091: Psoriasis & Bacterial DNA: An Interesting Connection (RESEARCH)

As you probably know, psoriasis is so much more than JUST a skin rash condition. That’s why looking at the psoriasis gut connection is crucial!

Or, listen on your favorite app: iTunes (Apple Podcasts) | Spotify | Stitcher | TuneIn

In this episode:

  • Study discussion looking at bacterial DNA found in blood of patients with psoriasis
  • What form of psoriasis did this impact the most
  • Bacterial DNA can trigger cytokines and other inflammatory markers
  • Types of bacterial DNA found
  • Where researchers suspect the bacterial DNA came from

Quotes:

Out of the 45 total participants, 35.5% with plaque psoriasis were found to have bacterial DNA fragments in their blood samples.

In those with plaque psoriasis who had bacterial DNA fragments in their blood, inflammatory mediators (cytokines) were also significantly increased including Interferon Gamma, Tumor Necrosis Factor (TNF), Interleukin-1ß, Interleukin-6, and Interleukin-12.

Woman researching DNA

Psoriasis & Bacterial DNA: An Interesting Connection (RESEARCH) (FULL TRANSCRIPT)

Welcome to Episode #91 of the Healthy Skin Show!

In today's episode, I wanted to talk about a potential root cause trigger of psoriasis.

Could a potential psoriasis trigger that increases inflammatory factors come from bacterial DNA fragments floating around in your blood?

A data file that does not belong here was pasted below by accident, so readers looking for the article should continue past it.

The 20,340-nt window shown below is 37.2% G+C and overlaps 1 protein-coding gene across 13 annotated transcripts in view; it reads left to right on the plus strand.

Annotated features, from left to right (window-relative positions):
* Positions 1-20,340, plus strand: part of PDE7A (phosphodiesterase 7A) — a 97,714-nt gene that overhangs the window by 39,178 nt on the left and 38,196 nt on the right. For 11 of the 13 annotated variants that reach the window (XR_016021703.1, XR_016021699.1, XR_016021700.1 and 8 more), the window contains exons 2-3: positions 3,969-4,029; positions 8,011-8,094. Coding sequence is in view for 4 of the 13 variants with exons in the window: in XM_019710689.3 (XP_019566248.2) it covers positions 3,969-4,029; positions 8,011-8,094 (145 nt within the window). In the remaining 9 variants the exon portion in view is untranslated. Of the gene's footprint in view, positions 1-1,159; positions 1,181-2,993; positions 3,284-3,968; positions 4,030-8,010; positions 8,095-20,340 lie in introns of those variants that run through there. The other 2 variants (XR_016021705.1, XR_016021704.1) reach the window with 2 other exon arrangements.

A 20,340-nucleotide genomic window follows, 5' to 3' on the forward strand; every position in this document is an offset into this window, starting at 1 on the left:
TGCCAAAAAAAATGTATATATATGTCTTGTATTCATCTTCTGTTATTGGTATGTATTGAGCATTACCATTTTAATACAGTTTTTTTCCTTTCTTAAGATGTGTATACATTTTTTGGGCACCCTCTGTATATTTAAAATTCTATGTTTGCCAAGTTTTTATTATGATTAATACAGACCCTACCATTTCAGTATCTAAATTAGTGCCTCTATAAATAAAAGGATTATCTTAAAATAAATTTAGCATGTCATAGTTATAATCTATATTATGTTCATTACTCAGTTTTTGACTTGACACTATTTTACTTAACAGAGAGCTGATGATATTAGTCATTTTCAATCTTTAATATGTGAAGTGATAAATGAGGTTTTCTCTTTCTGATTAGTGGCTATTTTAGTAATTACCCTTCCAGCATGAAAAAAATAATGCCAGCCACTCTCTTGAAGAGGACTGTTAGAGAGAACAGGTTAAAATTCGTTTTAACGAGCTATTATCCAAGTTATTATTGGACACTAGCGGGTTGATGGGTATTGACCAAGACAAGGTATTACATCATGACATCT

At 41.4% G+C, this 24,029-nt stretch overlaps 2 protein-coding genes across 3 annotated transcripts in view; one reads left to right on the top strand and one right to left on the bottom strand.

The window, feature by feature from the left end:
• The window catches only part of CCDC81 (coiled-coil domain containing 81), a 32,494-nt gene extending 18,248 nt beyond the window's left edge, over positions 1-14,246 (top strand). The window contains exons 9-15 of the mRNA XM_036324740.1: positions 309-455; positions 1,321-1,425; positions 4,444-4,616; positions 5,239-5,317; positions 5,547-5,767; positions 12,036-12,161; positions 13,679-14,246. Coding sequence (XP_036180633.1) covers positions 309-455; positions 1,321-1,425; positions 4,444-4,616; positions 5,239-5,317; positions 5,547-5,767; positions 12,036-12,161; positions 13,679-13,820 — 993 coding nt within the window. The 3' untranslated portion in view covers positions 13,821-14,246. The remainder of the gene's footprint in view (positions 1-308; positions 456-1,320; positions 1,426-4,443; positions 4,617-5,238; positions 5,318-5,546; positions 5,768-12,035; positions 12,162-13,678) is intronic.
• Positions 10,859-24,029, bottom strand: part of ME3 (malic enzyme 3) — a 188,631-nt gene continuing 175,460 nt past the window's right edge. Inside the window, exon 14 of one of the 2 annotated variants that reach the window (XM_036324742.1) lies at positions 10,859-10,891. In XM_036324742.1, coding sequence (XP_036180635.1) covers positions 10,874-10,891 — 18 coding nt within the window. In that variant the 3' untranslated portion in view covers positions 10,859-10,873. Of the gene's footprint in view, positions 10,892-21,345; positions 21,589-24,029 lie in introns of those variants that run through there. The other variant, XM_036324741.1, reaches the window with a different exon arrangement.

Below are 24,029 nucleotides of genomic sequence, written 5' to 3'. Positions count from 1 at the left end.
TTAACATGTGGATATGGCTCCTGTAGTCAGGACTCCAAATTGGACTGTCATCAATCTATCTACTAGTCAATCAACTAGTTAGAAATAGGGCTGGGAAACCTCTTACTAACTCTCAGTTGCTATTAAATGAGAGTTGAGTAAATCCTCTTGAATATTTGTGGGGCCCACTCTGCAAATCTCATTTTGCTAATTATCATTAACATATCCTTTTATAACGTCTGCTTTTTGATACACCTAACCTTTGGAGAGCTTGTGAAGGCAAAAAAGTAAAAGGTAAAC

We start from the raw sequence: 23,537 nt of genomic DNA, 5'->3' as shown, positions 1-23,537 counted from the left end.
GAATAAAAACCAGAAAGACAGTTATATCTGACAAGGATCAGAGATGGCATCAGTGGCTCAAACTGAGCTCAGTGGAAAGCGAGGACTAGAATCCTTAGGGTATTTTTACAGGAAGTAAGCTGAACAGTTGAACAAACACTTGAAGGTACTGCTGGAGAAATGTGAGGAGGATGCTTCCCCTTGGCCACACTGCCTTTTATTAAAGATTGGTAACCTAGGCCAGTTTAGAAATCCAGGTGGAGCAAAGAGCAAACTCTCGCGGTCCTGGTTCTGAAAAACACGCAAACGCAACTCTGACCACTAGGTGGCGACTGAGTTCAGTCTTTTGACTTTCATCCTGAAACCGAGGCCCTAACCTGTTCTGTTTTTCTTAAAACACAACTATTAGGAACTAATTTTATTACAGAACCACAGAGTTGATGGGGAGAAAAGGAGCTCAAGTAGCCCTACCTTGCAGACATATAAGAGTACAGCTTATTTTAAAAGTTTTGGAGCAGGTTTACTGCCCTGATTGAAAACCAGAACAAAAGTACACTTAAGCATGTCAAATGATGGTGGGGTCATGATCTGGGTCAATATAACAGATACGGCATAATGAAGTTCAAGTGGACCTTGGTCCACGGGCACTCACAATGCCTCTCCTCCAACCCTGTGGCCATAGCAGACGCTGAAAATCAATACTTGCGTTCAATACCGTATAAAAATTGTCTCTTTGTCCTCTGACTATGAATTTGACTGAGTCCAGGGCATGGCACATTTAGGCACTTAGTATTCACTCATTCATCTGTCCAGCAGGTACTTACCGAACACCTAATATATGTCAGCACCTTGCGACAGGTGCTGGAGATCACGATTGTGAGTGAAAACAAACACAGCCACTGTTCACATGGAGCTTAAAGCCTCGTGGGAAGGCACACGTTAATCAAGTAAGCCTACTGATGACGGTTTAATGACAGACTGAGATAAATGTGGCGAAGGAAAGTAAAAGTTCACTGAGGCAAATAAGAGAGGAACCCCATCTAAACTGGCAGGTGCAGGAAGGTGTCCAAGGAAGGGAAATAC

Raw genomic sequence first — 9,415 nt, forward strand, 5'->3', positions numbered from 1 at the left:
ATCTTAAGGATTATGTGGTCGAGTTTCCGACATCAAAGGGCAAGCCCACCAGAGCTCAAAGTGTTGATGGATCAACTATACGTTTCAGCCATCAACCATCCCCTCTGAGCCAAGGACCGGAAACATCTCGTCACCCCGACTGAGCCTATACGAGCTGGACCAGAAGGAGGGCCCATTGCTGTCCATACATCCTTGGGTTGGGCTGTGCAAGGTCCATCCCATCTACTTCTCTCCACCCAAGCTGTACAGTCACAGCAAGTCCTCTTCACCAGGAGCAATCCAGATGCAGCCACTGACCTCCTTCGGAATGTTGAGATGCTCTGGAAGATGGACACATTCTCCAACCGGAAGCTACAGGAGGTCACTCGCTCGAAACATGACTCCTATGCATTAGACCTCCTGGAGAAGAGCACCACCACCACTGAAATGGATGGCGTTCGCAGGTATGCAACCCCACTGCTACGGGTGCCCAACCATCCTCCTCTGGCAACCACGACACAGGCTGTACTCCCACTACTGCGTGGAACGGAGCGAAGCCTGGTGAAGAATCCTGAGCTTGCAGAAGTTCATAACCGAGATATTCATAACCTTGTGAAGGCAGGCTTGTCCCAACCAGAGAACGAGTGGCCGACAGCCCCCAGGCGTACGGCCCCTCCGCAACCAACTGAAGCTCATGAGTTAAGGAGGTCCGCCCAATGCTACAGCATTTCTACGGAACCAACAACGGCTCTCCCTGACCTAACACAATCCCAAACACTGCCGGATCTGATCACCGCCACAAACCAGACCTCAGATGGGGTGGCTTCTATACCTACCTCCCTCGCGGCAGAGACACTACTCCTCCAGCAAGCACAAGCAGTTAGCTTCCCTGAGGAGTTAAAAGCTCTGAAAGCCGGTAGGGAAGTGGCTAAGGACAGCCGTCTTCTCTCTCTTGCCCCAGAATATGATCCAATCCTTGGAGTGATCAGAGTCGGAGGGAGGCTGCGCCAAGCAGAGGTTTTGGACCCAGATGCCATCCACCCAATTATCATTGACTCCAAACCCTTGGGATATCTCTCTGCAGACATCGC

That is the exact question being asked by a group of researchers. There was a really cool research letter published in JAMA dermatology back in June, 2015 called “Identification of Bacterial DNA in the Peripheral Blood of Patients with Active Psoriasis.”

Researchers got the idea to study this because it's not uncommon for bacterial DNA fragments to end up floating around in the blood of other inflammatory conditions like Crohn's disease.

I figured this would be a really awesome article to share with you because of the article published by Dr. P. Haines Ely that I discussed in episode #69. He asked a very similar question — is psoriasis a problem stemming from the gut?

He makes connections between his psoriatic patients and dysbiosis (or microbiome imbalance) of the gut. And notes the incidence of outright gut infections that appear to exacerbate his patient's symptoms (like crazy itchiness).

As you know, I'm a big fan of always looking in the gut to see what the heck is going on. I’ve definitely found it to impact inflammatory markers in my clinical practice.

Plus, gut dysbiosis can impact your body’s ability to absorb nutrition.

So either way, psoriasis must be looked at from a deeper, more complete picture than JUST at your skin in my opinion and experience as a clinical nutritionist.

Tubes of blood in blood test

Bacterial DNA Fragments in Blood As Trigger For Psoriasis

The study results are pretty interesting!

Researchers divided up psoriasis patients into different groups based on the type of psoriasis that they had.

Those groups were plaque psoriasis, guttate psoriasis, and inverse psoriasis.

Out of the 45 total participants, 35.5% with with plaque psoriasis were found to have bacterial DNA fragments in their blood samples.

Everyone else in the study including those with guttate psoriasis, inverse psoriasis, and the control group did not have bacterial DNA found in their blood.

They also went a step further and identified where the bacterial DNA had come from.

The bacteria found include “Escherichia coli, Klebsiella pneumoniae, Enterococcus faecalis, Proteus mirabilis, Streptococcus pyrogenes and Shigella fresneli.”

It’s also worthwhile to note is that out of all of those, E. coli was the most prevalent found.